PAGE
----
Indonesian soldier shot dead amid more West Papuan unrest, rebels accused
August 4, 2011
An Indonesian soldier was shot dead at a military post in restive Indonesian-ruled West Papua, according to a a Jakarta newspaper report as police and troops hunted rebels blamed for a deadly ambush.
Agence France-Presse news agency cited the Jakarta Globe as reporting police had accused pro-independence rebels of carrying out the shooting on Tuesday, and for opening fire at a helicopter that was evacuating the soldier’s body from the Puncak Jaya district capital of Mulia.
“The helicopter was shot as it was flying over Tingginambut” on Wednesday, Papua police spokesman Wachyono was quoted as saying.
He said the helicopter sustained “no significant damage”.
AFP reports quoted Wachyono as saying rebels with the Free Papua Movement (OPM) were behind both shootings. The rebels could not be reached for comment.
Police, soldiers and elite anti-terror squad personnel were meanwhile “hunting down Papuan separatists” suspected of launching an ambush on Monday which killed four people outside Jayapura, the state-run Antara news agency said.
Investigations are under way but senior Indonesian police have already said the OPM is suspected of carrying out the attack, citing witnesses and the discovery of a rebel Morning Star flag near the location, Antara reported.
The unidentified attackers blocked a road near Jayapura, opened fire on passing vehicles and then attacked passengers with machetes, police said.
An army officer and three other people were killed, while seven were injured, according to police.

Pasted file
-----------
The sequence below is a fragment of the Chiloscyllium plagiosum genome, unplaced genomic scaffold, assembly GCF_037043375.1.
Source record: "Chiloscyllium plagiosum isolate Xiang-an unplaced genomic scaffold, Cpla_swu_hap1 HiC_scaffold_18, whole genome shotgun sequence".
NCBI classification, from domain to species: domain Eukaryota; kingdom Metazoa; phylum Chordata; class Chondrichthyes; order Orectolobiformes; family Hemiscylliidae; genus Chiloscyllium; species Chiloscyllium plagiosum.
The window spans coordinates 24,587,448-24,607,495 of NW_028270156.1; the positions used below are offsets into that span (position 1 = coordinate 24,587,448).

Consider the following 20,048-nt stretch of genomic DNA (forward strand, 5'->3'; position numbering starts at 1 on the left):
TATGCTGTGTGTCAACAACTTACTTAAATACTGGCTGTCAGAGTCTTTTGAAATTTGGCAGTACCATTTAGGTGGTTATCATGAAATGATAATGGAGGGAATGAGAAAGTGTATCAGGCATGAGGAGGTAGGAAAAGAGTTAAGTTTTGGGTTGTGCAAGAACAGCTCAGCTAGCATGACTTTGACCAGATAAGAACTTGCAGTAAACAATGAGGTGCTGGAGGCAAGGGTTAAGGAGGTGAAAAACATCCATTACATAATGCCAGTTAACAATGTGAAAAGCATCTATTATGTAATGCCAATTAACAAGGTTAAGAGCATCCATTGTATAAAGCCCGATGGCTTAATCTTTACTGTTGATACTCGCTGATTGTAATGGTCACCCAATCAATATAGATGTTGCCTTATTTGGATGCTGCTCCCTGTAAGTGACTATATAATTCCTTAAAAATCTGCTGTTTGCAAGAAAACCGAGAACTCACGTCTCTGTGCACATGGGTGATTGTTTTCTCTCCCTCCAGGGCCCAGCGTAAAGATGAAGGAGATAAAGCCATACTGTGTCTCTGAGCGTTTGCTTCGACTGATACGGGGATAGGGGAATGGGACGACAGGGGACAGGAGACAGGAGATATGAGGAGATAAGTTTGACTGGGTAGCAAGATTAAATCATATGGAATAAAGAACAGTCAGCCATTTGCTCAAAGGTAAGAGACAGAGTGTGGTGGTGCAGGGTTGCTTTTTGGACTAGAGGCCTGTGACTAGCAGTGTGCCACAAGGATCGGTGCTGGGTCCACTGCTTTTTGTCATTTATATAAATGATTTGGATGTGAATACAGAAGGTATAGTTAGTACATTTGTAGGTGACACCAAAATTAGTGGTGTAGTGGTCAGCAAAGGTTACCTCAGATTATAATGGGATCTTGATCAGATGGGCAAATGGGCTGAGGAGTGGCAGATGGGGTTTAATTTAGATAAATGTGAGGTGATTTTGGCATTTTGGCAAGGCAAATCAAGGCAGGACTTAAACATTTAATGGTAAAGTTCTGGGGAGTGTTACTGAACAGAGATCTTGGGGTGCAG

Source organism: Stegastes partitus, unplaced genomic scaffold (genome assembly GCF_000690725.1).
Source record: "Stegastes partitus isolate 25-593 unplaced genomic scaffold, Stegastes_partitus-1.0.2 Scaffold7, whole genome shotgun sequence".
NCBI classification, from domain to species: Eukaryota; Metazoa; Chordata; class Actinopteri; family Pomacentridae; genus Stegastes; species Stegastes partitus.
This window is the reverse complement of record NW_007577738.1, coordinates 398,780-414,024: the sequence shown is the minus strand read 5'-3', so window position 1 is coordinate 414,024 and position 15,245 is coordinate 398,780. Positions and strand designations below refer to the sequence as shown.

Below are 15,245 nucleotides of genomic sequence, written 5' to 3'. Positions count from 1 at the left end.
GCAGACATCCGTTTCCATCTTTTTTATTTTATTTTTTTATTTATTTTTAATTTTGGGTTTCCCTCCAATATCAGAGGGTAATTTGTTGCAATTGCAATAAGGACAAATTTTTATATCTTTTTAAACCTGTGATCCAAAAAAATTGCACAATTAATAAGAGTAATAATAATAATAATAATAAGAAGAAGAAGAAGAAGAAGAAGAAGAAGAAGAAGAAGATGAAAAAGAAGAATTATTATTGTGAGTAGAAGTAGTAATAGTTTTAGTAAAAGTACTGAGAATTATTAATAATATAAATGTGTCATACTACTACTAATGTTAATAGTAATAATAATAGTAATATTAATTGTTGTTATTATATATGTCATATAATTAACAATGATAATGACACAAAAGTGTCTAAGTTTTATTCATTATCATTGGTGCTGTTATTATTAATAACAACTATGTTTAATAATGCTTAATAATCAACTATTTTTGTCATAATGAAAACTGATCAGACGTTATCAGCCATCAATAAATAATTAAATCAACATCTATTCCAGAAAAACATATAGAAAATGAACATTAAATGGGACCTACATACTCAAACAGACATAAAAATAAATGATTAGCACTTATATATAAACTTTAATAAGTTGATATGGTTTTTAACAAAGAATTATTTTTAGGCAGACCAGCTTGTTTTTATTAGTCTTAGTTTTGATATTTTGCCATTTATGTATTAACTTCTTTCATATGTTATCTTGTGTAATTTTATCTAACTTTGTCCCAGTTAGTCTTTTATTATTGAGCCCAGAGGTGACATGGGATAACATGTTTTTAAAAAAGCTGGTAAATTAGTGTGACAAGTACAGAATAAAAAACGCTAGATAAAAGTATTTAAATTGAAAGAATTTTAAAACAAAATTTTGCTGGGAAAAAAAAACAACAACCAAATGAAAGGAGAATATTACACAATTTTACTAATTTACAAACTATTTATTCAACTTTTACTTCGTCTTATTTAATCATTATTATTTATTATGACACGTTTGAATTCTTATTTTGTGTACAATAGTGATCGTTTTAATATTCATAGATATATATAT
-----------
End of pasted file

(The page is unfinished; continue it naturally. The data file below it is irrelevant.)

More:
A rebel commander for the Jayapura region on Tuesday denied any role in the ambush, telling AFP such attacks were ploys by the armed forces to boost their claims for extra funds and resources from Jakarta.
Indonesia is accused of gross human rights abuses in Papua, a Melanesian-majority Pacific territory sharing a border with neighbouring Papua New Guinea and rich in natural resources.
Poorly armed rebels have been fighting for independence for decades.
Jakarta denies the allegations but refuses to allow foreign media or aid workers into the province to conduct independent inquiries.
The Jakarta Globe said a soldier was wounded in a separate shooting incident in Mulia on Tuesday, when about 10,000 people marched for independence in the provincial capital Jayapura.
About 10,000 Papuans defied a heavy police presence to protest for independence from Indonesia, according to witness reports.
Witnesses have told AFP demonstrators in Jayapura shouted “Free Papua” and demanded the withdrawal of Indonesian troops.
Other protests were reportedly held in Timika, on the southern coast, and in the Indonesian capital Jakarta, where hundreds rallied to express support for an independence referendum of the sort granted to East Timor in 1999.
About 700 heavily armed anti-riot police were deployed in Jayapura, which was tense after unknown gunmen killed four people in a pre-dawn ambush on a road outside the city on Monday.
Police blocked a road to prevent the protesters from reaching the provincial parliament building, although organisers said they had a permit to demonstrate.
“We call for a referendum. This is not Papua’s problem or Indonesia’s problem. This is an international problem. We want independence,” protest coordinator Mako Tambuni said.
Tuesday’s protests were timed to coincide with a meeting of international lawyers, politicians and tribal leaders in Oxford, England, to examine the Papua issue.
The “Road To Freedom” conference, chaired by British MP Andrew Smith, will review the 1969 Act of Free Choice by which Indonesia took control of Papua. Many Papuans and international critics maintain that the vote was a sham.